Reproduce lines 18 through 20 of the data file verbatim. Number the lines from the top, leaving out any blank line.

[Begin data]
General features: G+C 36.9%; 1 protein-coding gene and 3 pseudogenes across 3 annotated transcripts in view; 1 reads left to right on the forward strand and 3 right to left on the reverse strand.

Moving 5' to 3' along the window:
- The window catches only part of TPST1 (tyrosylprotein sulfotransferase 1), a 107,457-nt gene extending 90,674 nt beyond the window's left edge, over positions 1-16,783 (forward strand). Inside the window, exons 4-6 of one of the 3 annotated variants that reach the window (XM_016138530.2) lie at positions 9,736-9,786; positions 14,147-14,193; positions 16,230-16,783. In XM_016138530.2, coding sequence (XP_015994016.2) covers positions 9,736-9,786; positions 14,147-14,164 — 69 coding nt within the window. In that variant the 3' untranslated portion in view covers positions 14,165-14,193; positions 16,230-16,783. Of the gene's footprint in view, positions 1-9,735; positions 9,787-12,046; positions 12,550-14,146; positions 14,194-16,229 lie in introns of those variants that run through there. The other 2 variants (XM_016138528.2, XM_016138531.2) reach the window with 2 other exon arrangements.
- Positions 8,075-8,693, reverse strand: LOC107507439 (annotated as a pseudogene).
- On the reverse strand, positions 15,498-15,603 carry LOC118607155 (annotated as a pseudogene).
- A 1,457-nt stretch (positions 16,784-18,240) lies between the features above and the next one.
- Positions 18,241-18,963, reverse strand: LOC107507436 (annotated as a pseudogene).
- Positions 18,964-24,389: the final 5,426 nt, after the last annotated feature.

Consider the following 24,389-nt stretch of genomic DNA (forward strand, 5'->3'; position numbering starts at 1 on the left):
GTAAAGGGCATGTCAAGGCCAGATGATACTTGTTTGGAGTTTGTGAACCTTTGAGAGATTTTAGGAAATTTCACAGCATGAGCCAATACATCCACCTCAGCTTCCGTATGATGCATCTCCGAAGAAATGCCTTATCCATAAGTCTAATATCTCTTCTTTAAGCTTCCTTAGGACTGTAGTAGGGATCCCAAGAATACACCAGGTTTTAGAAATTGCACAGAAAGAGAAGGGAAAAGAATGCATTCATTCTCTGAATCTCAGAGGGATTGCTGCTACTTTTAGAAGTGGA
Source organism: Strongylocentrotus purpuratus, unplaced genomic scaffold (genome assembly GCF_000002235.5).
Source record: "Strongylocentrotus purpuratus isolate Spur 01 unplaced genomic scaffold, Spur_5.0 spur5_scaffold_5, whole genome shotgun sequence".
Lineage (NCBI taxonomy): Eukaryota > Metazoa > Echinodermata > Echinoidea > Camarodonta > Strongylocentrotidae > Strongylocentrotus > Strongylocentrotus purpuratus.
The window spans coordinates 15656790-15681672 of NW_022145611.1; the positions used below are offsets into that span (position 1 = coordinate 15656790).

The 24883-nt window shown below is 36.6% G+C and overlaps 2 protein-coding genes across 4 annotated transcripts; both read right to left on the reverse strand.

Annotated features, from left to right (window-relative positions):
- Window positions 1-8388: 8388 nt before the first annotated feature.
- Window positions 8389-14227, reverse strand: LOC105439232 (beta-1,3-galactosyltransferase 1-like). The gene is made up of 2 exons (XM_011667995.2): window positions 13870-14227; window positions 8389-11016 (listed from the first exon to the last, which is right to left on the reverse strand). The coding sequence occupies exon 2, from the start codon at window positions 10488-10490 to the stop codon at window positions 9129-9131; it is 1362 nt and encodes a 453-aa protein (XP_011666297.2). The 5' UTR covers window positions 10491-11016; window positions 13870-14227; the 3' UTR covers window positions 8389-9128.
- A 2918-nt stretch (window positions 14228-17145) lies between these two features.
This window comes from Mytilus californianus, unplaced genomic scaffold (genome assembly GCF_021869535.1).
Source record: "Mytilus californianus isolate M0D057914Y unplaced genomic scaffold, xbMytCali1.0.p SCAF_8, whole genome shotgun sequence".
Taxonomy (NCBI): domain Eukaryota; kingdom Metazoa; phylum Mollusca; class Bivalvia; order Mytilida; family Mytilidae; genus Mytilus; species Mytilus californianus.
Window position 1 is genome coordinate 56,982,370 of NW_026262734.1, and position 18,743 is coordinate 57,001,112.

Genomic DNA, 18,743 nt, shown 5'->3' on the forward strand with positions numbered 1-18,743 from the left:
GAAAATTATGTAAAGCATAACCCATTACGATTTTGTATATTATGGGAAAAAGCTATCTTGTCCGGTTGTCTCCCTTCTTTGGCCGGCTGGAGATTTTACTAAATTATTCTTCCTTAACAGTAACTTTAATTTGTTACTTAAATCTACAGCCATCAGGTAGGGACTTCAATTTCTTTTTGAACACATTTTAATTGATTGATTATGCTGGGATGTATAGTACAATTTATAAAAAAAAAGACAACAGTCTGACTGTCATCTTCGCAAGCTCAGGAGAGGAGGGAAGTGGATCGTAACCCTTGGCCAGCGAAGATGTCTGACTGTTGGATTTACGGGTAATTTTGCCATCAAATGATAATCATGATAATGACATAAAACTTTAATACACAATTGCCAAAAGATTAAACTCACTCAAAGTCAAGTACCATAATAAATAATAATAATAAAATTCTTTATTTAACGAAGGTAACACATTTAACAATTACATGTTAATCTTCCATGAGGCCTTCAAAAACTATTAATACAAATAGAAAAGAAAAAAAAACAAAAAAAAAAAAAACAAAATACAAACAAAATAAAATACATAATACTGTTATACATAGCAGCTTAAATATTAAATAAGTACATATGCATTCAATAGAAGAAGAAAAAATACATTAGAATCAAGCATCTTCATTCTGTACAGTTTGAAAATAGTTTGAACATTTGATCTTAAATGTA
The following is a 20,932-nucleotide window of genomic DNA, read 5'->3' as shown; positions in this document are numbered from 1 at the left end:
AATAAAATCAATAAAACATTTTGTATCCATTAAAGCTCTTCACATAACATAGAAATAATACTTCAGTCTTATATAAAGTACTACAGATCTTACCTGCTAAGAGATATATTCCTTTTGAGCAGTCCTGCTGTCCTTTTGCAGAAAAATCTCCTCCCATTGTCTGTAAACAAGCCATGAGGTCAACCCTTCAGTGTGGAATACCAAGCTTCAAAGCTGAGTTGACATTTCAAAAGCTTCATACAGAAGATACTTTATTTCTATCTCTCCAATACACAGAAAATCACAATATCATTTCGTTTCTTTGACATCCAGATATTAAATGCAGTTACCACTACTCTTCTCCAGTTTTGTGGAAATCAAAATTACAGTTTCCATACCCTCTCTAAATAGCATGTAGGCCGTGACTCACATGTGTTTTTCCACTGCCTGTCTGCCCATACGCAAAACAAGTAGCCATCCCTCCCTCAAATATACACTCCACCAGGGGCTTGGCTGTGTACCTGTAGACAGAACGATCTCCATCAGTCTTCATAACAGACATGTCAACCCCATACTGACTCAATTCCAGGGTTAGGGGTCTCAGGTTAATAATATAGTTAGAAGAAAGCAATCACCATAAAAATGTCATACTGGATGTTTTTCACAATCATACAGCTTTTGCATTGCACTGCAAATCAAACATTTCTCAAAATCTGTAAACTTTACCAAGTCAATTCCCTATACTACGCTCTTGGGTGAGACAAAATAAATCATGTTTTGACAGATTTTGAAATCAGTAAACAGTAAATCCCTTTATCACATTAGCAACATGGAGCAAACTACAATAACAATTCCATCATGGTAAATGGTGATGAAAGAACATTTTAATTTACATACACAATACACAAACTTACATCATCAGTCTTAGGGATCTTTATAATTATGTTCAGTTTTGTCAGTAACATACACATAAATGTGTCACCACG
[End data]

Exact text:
- Window positions 8389-14227, reverse strand: LOC105439232 (beta-1,3-galactosyltransferase 1-like). The gene is made up of 2 exons (XM_011667995.2): window positions 13870-14227; window positions 8389-11016 (listed from the first exon to the last, which is right to left on the reverse strand). The coding sequence occupies exon 2, from the start codon at window positions 10488-10490 to the stop codon at window positions 9129-9131; it is 1362 nt and encodes a 453-aa protein (XP_011666297.2). The 5' UTR covers window positions 10491-11016; window positions 13870-14227; the 3' UTR covers window positions 8389-9128.
- A 2918-nt stretch (window positions 14228-17145) lies between these two features.
This window comes from Mytilus californianus, unplaced genomic scaffold (genome assembly GCF_021869535.1).